Distributed Computing

, Volume 28, Issue 2, pp 91–109

Adversarial topology discovery in network virtualization environments: a threat for ISPs?

  • Yvonne Anne Pignolet
  • Stefan Schmid
  • Gilles Tredan

DOI: 10.1007/s00446-014-0217-4

Cite this article as:
Pignolet, Y.A., Schmid, S. & Tredan, G. Distrib. Comput. (2015) 28: 91. doi:10.1007/s00446-014-0217-4


Network virtualization is a new Internet paradigm which allows multiple virtual networks (VNets) to share the resources of a given physical infrastructure. The virtualization of entire networks is the natural next step after the virtualization of nodes and links. While the problem of how to embed a VNet (“guest network”) on a given resource network (“host network”) is algorithmically well-understood, much less is known about the security implications of this new technology. This paper introduces a new model to reason about one particular security threat: the leakage of information about the physical infrastructure—often a business secret. We initiate the study of this new problem and introduce the notion of request complexity which describes the number of VNet requests needed to fully disclose the substrate topology. We derive lower bounds and present algorithms achieving an asymptotically optimal request complexity for important graph classes such as trees, cactus graphs (complexity \(O(n)\)) as well as arbitrary graphs (complexity \(O(n^2)\)). Moreover, a general motif-based topology discovery framework is described which exploits the poset structure of the VNet embedding relation.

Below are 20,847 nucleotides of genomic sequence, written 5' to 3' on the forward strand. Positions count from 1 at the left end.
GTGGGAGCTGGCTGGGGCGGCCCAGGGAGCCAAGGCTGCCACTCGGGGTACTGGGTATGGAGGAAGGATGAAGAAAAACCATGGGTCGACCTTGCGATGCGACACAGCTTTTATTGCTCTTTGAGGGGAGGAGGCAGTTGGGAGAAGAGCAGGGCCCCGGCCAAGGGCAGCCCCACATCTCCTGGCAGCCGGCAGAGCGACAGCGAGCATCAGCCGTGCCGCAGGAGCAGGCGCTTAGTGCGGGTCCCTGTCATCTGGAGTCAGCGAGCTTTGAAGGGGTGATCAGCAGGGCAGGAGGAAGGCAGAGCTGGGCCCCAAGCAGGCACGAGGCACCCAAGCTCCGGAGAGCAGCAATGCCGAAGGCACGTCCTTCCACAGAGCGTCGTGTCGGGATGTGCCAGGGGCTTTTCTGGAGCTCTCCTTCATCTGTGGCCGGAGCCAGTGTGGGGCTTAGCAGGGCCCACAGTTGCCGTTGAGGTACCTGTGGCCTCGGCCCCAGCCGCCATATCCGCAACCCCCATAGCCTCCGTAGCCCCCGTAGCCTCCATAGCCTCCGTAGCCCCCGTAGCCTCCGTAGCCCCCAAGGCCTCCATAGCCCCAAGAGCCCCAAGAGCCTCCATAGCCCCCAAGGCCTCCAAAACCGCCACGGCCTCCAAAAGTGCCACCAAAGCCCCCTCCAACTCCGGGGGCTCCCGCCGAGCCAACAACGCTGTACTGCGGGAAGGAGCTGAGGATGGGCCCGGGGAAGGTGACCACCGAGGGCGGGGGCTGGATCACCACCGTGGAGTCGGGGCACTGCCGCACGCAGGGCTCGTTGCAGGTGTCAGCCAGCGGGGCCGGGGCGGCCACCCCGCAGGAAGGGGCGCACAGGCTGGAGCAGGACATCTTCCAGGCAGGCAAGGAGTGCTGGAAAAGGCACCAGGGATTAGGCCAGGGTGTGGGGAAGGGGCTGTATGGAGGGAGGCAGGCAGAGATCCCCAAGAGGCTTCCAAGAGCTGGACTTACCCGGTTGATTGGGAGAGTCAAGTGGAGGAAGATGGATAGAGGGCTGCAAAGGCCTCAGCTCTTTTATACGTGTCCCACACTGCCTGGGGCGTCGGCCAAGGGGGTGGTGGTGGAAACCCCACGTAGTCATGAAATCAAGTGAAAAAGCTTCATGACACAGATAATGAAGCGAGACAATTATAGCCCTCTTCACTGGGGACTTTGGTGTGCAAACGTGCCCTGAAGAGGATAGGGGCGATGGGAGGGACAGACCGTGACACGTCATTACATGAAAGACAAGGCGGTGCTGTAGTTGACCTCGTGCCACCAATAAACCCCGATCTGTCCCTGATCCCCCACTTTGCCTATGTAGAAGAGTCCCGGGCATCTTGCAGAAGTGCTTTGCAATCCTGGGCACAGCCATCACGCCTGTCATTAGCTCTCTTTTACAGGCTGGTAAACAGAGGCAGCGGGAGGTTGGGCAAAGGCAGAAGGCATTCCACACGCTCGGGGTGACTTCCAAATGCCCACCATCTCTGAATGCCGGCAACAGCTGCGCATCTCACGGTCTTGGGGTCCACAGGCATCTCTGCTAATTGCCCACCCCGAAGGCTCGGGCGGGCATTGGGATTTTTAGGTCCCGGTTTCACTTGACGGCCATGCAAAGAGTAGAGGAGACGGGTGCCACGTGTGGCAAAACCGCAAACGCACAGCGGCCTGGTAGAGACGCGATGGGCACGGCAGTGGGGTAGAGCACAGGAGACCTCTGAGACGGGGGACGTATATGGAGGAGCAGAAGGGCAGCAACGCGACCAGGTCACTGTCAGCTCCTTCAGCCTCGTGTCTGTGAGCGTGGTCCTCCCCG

Copyright information

© Springer-Verlag Berlin Heidelberg 2014

Authors and Affiliations

  • Yvonne Anne Pignolet
    • 1
  • Stefan Schmid
    • 2
  • Gilles Tredan
    • 3
  1. 1.ABB Corporate ResearchDättwilSwitzerland
  2. 2.Telekom Innovation Laboratories and TU BerlinBerlinGermany
  3. 3.LAAS-CNRSToulouseFrance

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